Talk is easy, but how can you make sure your words really communicate with others? That is the question John Maxwell addresses in his book Everyone Communicates Few Connect: What the Most Effective People Do Differently. The author defines “connecting” as “the ability to identify with people and relate to them in a way that increases your influence with them”. Connecting occurs visually, intellectually, emotionally and verbally.
The mechanics of connecting differ depending on whether you are connecting with one person, connecting with a group of people, or connecting with an audience, and at the end of each chapter the book summarises how material in that chapter relates to each of these situations. Connecting is always about understanding another person’s viewpoint, it requires energy, and it is a skill which a person can work on and improve.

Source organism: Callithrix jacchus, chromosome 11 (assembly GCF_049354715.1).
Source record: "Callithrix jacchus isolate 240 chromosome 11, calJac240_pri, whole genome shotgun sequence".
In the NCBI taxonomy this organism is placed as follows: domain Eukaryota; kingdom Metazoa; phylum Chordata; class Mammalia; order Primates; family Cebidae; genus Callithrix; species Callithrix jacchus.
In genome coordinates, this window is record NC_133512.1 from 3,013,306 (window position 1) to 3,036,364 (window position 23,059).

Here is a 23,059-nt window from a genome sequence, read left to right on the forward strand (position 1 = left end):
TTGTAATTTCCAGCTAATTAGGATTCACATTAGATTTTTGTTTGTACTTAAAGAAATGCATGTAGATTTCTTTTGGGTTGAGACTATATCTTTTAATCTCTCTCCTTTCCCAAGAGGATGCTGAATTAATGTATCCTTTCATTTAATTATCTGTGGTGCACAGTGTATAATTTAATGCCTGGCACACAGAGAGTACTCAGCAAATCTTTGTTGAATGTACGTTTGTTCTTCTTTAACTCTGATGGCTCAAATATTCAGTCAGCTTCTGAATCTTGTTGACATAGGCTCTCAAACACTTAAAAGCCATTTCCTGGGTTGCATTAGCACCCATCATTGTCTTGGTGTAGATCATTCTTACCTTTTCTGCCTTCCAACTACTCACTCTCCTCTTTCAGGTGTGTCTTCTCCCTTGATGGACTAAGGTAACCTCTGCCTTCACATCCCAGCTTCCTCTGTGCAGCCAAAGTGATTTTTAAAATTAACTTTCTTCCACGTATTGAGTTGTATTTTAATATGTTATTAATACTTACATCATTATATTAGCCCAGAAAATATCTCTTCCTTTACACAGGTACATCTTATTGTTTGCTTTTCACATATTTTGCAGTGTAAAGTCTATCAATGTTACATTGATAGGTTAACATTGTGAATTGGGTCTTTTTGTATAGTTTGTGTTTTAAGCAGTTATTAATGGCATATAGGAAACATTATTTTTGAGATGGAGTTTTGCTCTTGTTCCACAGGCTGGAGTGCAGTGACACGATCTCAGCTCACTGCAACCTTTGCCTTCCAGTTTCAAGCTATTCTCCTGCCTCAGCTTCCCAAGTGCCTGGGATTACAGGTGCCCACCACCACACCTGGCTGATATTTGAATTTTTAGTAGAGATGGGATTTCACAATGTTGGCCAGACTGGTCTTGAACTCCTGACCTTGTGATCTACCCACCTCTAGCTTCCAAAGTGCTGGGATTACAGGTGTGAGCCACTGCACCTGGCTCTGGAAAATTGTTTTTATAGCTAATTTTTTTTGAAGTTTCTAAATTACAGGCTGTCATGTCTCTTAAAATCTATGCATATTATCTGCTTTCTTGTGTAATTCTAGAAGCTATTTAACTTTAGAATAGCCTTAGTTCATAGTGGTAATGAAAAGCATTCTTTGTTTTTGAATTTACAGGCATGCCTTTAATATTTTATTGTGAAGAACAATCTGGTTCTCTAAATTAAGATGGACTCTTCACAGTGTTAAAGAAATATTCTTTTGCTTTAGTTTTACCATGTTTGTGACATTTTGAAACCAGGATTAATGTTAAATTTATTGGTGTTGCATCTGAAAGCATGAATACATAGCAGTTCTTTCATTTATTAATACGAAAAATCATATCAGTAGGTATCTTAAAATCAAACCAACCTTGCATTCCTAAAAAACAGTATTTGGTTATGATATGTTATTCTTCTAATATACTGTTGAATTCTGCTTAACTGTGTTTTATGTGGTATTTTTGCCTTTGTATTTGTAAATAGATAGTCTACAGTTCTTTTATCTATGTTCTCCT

As is the case with John Maxwell’s other books, the content is stated in very clear and unapologetically simple terms illustrated by anecdotes which frequently reflect his particular sense of humour. Is his analysis too simplistic? I do not think so. There is nothing particularly complicated about the skill of connecting; the hard part is actually doing it, and this book is valuable both for the easy-to-follow steps it provides and for the motivation it gives.